Preserving the essence of research

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What Should You Expect From Your PhD Supervisor?

By: Rizwan Yousuf

Under pressure to train productive lab members quickly, many PhD programmes in the biomedical sciences have shortened their courses, squeezing out opportunities for putting research into its wider context. Consequently, most PhD curricula are unlikely to nurture the big thinkers and creative problem-solvers the society needs. They need to be taught to recognize how errors can occur. Trainees should evaluate case studies derived from flawed real research, or use interdisciplinary detective games to find logical fallacies in the literature. Above all, students must be shown the scientific process as it is — with its limitations and potential pitfalls as well as its fun side, such as serendipitous discoveries and hilarious blunders.

Your supervisor will have some core responsibilities towards you and your project. These will normally include meeting to discuss your work, reading drafts and being available to respond emails and other forms of contact within a reasonable time frame. Some universities may formalise these commitments in a research degree handbook and you should consult this if so. Other universities may leave more of the details to the student and supervisor themselves.

In either case, the following are some of the basic expectations a PhD supervisor should fulfil:

Expertise in your field of study:

Your supervisor will be a specialist in your field of study. They’ll have prior research experience and a track record of publishing to support this assertion. They may have even supervised other students who were working on similar threads. They should be able to tell you whether you’re proposing a topic or method that has been done before. They will be able to give recommendations and assist you in getting started if you are looking for information to review for your literature study. It’s important to be aware of this and not to rely on your supervisor to understand your project for you.

Supervisory meetings must hold on a regular basis.

These are the nuts and bolts of a supervisory relationship. Whatever your project, you can expect your supervisor to set aside regular time for one-to-one meetings and discussion of your work. How regular these meetings are will be up to you and your supervisor to decide (though your university may set some guidelines). You’ll also have the freedom to set up a schedule (and venue) that works for the two of you. This could be a corner of the lab, your supervisor’s office or even just a coffee shop on campus. Once this schedule is agreed you can expect your supervisor to be available at appointed times and to have reviewed any drafts, data or other work sent to them (with sufficient notice).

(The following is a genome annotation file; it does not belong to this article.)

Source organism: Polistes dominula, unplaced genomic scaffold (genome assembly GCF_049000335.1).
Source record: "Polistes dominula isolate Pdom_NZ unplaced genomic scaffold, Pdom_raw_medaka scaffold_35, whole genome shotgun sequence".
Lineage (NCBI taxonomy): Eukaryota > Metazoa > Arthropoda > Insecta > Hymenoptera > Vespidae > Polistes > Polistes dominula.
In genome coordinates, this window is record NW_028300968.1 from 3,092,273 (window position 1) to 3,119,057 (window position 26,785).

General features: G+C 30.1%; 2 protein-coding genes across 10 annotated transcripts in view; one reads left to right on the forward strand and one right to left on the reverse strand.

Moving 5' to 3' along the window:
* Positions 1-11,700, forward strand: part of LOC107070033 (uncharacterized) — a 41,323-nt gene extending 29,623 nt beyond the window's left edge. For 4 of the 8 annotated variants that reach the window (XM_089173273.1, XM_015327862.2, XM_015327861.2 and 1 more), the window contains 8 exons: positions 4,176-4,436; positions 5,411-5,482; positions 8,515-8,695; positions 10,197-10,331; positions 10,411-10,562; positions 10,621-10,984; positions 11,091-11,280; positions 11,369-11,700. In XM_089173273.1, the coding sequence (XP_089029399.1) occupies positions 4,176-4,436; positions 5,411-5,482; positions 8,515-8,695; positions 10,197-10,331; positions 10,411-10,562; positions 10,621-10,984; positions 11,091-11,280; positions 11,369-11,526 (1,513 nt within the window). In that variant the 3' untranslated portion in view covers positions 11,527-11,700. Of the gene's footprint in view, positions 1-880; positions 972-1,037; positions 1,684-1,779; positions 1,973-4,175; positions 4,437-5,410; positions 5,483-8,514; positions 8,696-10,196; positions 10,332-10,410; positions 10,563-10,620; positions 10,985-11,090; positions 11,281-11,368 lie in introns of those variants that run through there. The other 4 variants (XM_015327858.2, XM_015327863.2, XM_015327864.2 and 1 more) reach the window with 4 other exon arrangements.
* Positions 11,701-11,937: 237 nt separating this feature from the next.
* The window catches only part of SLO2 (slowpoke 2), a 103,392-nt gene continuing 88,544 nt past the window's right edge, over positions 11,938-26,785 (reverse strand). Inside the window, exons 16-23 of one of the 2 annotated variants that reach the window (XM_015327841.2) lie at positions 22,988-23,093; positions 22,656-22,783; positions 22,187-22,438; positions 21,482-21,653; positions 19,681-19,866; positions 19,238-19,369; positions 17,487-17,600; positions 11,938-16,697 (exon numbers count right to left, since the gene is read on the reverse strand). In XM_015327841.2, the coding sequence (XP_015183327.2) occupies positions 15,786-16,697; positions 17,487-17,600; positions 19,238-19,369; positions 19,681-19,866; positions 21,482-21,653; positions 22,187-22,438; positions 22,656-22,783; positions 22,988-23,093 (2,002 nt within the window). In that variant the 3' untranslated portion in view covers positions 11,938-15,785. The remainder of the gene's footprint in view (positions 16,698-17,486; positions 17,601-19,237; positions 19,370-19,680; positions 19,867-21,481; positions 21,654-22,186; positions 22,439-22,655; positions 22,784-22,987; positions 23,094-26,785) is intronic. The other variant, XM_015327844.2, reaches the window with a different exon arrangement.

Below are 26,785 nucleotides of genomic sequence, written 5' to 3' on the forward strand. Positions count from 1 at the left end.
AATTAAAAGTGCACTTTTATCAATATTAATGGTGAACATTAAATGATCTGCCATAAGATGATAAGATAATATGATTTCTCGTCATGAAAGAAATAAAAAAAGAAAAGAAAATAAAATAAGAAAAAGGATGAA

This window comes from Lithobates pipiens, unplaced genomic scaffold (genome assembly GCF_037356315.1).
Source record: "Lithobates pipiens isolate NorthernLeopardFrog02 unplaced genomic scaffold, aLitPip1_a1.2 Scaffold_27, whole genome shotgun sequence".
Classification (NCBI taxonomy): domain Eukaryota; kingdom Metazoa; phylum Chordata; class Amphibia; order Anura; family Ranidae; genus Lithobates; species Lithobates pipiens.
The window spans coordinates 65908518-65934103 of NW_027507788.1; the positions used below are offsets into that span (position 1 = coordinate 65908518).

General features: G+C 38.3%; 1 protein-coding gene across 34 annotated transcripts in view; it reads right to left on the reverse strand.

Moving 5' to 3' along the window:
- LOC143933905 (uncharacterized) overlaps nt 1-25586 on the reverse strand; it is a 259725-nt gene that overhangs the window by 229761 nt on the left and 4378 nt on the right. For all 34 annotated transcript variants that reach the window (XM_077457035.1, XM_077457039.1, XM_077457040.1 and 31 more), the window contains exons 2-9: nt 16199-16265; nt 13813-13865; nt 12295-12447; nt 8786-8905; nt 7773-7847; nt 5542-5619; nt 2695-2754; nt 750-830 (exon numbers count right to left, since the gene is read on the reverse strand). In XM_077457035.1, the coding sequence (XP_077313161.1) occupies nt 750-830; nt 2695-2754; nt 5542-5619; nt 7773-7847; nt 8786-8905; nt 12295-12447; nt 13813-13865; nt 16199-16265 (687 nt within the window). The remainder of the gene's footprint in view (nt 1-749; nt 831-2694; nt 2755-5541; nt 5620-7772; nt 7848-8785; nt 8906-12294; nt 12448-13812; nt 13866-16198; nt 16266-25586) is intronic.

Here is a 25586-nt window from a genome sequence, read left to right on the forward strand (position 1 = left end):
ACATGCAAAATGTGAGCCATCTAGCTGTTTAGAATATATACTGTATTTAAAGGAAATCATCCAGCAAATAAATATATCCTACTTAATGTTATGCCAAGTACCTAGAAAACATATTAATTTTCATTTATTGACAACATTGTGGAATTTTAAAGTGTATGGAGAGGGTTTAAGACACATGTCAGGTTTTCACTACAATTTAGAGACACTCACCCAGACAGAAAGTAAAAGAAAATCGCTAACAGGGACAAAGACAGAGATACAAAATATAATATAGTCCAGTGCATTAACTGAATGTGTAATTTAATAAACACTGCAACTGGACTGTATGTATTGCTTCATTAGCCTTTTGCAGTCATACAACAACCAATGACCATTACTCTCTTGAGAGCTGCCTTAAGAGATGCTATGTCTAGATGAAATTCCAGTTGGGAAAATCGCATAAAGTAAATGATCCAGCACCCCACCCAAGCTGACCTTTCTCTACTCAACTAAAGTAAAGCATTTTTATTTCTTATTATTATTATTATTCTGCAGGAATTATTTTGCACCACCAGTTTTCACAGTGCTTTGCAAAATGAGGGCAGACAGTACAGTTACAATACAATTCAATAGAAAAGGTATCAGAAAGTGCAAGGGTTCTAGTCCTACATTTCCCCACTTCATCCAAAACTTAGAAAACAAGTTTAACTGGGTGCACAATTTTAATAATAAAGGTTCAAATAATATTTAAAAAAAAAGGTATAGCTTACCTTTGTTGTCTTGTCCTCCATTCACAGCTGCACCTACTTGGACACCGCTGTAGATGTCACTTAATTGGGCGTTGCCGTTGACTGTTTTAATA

Feedback on work in progress

Unlike other degrees, a PhD doesn’t normally involve any ongoing formal assessment. There are some exceptions such as first-year upgrade exams and training modules, but, ultimately, your doctorate will be judged on the strength of a single piece of work: the thesis you submit for examination at the end. So what happens to all the chapter drafts, data reports and other work you do along the way? Your supervisor looks at it and offers you feedback. This feedback is formative rather than summative (you won’t be given a grade) but it’s still incredibly important. In the early stages of a PhD feedback will help ensure you’re on the right track (or get you onto it). Later on you’ll know more about your project than your supervisor, but they’ll still be able to tell you how effectively presented your results are and how persuasive your argument is.

Advice and encouragement

Contact with your supervisor doesn’t need to be restricted to scheduled meetings. They should also be able to offer advice on a more ad hoc basis. This won’t normally extend to immediate feedback on impromptu chapter drafts sent over at 3am on a Monday morning, but you can expect a response to questions or ideas emailed during office hours. Remember that one of the key things a supervisor offers isn’t topic expertise-You haven’t completed a PhD before, they have. That problem which seems insurmountable to you probably isn’t so and your supervisor will be able to help you see why.

Advocate and mediation

For most of your PhD, your supervisor will ‘represent’ the university to you. They’ll be your most frequent point of contact and will be responsible for ensuring you do the things your institution expects of you. Those include the obvious (researching your PhD) but can also cover other areas such as professional development, progression monitoring and compliance with any ethical policies. You probably won’t find the associated paperwork to be the most thrilling part of your PhD, but can take heart from the fact that your supervisor will probably agree with you. As well as representing the university to you, your supervisor will also represent you to the university. They’ll understand the peculiarities of your project, together with any specific needs or circumstances you have as a researcher

The writer is a Research Scholar at SKUAST JAMMU. [email protected]

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